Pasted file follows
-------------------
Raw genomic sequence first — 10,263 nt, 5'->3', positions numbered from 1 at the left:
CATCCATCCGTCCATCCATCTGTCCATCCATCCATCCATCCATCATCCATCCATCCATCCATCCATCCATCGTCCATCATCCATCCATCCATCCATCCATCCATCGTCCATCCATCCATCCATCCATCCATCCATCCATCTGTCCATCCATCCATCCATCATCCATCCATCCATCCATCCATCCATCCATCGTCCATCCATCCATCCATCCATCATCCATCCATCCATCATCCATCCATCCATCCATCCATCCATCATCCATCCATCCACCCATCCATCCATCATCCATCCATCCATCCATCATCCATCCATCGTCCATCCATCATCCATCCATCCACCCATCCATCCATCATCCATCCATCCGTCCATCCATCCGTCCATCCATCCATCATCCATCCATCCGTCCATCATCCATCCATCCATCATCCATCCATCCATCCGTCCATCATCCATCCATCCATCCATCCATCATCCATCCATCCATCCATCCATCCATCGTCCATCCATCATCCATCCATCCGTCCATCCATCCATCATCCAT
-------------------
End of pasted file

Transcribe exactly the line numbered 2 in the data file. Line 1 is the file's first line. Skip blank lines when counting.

CATCCATCCGTCCATCCATCTGTCCATCCATCCATCCATCCATCATCCATCCATCCATCCATCCATCCATCGTCCATCATCCATCCATCCATCCATCCATCCATCGTCCATCCATCCATCCATCCATCCATCCATCCATCTGTCCATCCATCCATCCATCATCCATCCATCCATCCATCCATCCATCCATCGTCCATCCATCCATCCATCCATCATCCATCCATCCATCATCCATCCATCCATCCATCCATCCATCATCCATCCATCCACCCATCCATCCATCATCCATCCATCCATCCATCATCCATCCATCGTCCATCCATCATCCATCCATCCACCCATCCATCCATCATCCATCCATCCGTCCATCCATCCGTCCATCCATCCATCATCCATCCATCCGTCCATCATCCATCCATCCATCATCCATCCATCCATCCGTCCATCATCCATCCATCCATCCATCCATCATCCATCCATCCATCCATCCATCCATCGTCCATCCATCATCCATCCATCCGTCCATCCATCCATCATCCAT